Return on investment (ROI) is a financial metric of profitability that is widely used to measure the return or gain from an investment. ROI is a simple ratio of the gain from an investment relative to its cost. It is as useful in evaluating the potential return from a stand-alone investment as it is in comparing returns from several investments.

In business analysis, ROI is one of the key metrics—along with other cash flow measures such as internal rate of return (IRR) and net present value (NPV)—used to evaluate and rank the attractiveness of a number of different investment alternatives. ROI is generally expressed as a percentage rather than as a ratio.

### How to Calculate ROI

### Interpreting ROI

- As noted earlier, ROI is intuitively easier to understand when expressed as a percentage instead of a ratio.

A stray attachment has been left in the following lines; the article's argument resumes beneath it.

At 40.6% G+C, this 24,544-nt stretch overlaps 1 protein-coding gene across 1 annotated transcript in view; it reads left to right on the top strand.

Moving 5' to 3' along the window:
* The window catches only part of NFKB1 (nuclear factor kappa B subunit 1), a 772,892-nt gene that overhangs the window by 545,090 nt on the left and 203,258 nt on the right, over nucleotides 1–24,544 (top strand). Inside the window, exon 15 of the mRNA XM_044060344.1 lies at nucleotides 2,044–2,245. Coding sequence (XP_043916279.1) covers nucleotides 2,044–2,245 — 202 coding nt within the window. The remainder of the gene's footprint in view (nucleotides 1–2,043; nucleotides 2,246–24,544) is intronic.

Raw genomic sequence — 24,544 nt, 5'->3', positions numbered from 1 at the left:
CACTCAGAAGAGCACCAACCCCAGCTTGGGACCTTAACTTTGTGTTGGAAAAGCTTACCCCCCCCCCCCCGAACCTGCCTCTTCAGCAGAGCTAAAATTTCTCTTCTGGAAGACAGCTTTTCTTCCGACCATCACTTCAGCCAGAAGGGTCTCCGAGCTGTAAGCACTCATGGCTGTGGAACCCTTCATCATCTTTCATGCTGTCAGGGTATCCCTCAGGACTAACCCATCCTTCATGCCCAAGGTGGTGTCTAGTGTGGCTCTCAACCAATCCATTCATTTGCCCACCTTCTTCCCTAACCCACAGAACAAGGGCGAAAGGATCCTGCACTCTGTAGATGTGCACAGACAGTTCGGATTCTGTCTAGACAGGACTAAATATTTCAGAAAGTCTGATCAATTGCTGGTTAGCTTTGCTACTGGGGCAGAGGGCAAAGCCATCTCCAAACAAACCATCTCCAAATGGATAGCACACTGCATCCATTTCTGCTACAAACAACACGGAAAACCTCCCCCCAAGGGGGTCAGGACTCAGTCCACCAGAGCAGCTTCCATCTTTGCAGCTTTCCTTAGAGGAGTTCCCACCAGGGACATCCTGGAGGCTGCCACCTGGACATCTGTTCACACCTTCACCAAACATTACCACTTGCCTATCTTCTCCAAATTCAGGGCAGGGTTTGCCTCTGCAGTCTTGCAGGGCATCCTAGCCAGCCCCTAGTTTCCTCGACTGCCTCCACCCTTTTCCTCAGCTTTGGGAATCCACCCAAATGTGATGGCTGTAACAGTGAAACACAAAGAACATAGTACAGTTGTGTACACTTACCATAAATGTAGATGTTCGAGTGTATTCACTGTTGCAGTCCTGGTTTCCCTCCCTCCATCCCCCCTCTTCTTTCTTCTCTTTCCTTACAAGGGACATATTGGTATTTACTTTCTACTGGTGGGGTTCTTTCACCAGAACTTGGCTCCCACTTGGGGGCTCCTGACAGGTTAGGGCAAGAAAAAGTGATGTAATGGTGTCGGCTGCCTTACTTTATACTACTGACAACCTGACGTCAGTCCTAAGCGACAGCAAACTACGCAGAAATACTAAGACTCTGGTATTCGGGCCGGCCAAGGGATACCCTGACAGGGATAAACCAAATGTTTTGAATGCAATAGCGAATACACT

- The ROI calculation has “net return” rather than “net profit or gain” in the numerator. This is because returns from an investment can often be negative instead of positive.
- A positive ROI figure means that net returns are in the black, as total returns exceed total costs. A negative ROI figure means that net returns are in the red (in other words, this investment produces a loss), as total costs exceed total returns.
- To compute ROI with greater accuracy, total returns and total costs should be considered. For an apples-to-apples comparison between competing investments, annualized ROI should be considered.

### A Simple ROI Example

- To calculate net returns, total returns and total costs must be considered. Total returns for a stock arise from capital gains and dividends. Total costs would include the initial purchase price as well as commissions paid.
- In the above calculation, the first term [($12.50 – $10.00) x 1,000] shows the gross capital gain (i.e., before commissions) from this trade. The $500 amount refers to the dividends received by holding the stock, while $125 is the total commission paid.
- Dissecting the ROI into its component parts would result in the following: